US9814438B2 - Methods and apparatus for performing dynamic respiratory classification and tracking - Google Patents

Methods and apparatus for performing dynamic respiratory classification and tracking Download PDF

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US9814438B2
US9814438B2 US13/920,655 US201313920655A US9814438B2 US 9814438 B2 US9814438 B2 US 9814438B2 US 201313920655 A US201313920655 A US 201313920655A US 9814438 B2 US9814438 B2 US 9814438B2
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breath
audio
respiratory
envelope
calculating
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US20140155773A1 (en
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Charalampos Christos Stamatopoulos
Panagiotis Giotis
Nirinjan Bikko Yee
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Breathresearch Inc
Breath Research Inc
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Breath Research Inc
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Assigned to BREATHRESEARCH, INC. reassignment BREATHRESEARCH, INC. ASSIGNMENT OF ASSIGNORS INTEREST (SEE DOCUMENT FOR DETAILS). Assignors: GIOTIS, PANAGIOTIS, STAMATOPOULOS, CHARALAMPOS CHRISTOS, YEE, NIRINJAN BIKKO
Priority claimed from US15/641,262 external-priority patent/US10426426B2/en
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Priority claimed from US16/196,946 external-priority patent/US20190083001A1/en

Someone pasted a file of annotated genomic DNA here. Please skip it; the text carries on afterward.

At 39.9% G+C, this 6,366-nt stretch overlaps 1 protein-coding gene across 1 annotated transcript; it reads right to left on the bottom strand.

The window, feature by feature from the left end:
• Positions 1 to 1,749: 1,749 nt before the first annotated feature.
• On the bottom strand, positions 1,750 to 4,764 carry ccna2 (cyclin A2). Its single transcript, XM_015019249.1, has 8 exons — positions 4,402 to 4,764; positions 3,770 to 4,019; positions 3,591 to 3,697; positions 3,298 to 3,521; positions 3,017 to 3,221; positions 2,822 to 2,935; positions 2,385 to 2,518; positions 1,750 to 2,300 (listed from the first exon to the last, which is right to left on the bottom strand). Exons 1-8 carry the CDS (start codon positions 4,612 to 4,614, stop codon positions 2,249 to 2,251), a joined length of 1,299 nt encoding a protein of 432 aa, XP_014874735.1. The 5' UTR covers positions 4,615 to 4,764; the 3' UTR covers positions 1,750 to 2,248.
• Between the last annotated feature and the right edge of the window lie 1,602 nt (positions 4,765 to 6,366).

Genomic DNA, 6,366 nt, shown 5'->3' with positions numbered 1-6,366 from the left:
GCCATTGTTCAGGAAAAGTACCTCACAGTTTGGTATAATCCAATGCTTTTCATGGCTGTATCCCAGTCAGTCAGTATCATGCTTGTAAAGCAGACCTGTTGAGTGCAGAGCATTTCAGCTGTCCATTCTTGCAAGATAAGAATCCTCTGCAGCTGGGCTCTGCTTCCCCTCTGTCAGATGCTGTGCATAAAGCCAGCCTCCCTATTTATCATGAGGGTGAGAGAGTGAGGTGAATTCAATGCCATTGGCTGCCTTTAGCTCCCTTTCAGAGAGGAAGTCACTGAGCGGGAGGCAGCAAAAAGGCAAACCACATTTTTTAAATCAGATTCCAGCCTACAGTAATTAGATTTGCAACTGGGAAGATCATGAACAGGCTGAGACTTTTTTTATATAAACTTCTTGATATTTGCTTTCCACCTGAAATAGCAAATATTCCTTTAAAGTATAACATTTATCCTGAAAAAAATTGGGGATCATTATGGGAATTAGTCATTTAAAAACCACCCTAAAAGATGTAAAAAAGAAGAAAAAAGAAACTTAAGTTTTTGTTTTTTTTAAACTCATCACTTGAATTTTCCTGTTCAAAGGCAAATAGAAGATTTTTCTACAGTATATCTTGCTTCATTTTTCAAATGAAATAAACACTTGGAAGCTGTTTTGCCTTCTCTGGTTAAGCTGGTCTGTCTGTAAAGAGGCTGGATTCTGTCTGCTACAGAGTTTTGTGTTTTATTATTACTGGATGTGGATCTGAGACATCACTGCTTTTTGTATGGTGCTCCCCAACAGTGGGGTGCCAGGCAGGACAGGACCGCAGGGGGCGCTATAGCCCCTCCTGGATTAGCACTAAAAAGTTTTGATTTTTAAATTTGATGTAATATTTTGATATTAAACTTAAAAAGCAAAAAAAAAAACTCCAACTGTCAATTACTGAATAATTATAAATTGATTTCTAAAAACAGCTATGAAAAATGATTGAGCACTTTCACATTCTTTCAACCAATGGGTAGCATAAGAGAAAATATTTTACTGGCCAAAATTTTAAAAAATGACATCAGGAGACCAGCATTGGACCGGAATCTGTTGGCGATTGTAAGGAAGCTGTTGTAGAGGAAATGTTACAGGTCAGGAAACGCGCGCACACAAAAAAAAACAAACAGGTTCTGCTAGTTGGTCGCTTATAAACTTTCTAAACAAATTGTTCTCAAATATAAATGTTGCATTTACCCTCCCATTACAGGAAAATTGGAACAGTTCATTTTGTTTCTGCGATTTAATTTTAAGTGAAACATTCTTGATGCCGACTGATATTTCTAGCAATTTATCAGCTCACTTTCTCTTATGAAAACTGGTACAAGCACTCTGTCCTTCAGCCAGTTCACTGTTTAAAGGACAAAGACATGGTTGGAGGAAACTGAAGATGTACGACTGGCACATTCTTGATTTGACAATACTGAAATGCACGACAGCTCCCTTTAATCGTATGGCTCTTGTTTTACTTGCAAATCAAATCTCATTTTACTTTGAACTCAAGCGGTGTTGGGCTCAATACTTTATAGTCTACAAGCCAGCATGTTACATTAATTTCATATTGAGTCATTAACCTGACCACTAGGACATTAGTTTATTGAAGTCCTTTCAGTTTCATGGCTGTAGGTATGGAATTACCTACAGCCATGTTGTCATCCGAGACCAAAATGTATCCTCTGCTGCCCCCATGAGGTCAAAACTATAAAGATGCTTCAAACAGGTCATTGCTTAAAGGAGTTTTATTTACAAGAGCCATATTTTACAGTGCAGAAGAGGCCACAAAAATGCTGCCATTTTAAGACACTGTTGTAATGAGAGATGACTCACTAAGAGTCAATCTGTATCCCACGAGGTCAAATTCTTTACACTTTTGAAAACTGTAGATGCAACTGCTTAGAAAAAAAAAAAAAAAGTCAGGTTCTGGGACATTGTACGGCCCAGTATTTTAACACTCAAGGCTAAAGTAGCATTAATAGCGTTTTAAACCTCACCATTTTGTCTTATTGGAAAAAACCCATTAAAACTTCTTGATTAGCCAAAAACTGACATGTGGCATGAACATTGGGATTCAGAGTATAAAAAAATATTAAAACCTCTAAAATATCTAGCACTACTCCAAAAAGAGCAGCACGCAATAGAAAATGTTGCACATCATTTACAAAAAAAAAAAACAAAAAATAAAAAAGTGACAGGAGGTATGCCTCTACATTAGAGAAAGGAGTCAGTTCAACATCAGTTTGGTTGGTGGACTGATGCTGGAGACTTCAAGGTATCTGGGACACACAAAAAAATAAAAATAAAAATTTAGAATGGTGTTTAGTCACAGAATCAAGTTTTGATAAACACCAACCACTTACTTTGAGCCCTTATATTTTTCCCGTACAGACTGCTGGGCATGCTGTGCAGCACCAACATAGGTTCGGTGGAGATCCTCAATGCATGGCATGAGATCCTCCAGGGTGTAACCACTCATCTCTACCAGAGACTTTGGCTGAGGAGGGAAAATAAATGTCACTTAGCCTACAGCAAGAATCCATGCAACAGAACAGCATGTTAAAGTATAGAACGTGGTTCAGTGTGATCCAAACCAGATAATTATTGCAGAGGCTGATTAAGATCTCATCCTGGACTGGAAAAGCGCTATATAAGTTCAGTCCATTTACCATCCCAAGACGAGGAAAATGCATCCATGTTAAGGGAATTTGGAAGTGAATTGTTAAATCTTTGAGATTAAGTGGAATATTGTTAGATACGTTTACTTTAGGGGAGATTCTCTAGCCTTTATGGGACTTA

Priority claimed from US16/197,025 external-priority patent/US11315687B2/en
Priority claimed from US17/243,439 external-priority patent/US20210282736A1/en
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    • AHUMAN NECESSITIES
    • A61MEDICAL OR VETERINARY SCIENCE; HYGIENE
    • A61BDIAGNOSIS; SURGERY; IDENTIFICATION
    • A61B7/00Instruments for auscultation
    • A61B7/003Detecting lung or respiration noise
    • AHUMAN NECESSITIES
    • A61MEDICAL OR VETERINARY SCIENCE; HYGIENE
    • A61BDIAGNOSIS; SURGERY; IDENTIFICATION
    • A61B7/00Instruments for auscultation
    • A61B7/02Stethoscopes
    • A61B7/04Electric stethoscopes
    • AHUMAN NECESSITIES
    • A61MEDICAL OR VETERINARY SCIENCE; HYGIENE
    • A61BDIAGNOSIS; SURGERY; IDENTIFICATION
    • A61B5/00Measuring for diagnostic purposes; Identification of persons
    • A61B5/08Detecting, measuring or recording devices for evaluating the respiratory organs
    • A61B5/0816Measuring devices for examining respiratory frequency
    • AHUMAN NECESSITIES
    • A61MEDICAL OR VETERINARY SCIENCE; HYGIENE
    • A61BDIAGNOSIS; SURGERY; IDENTIFICATION
    • A61B5/00Measuring for diagnostic purposes; Identification of persons
    • A61B5/08Detecting, measuring or recording devices for evaluating the respiratory organs
    • A61B5/0823Detecting or evaluating cough events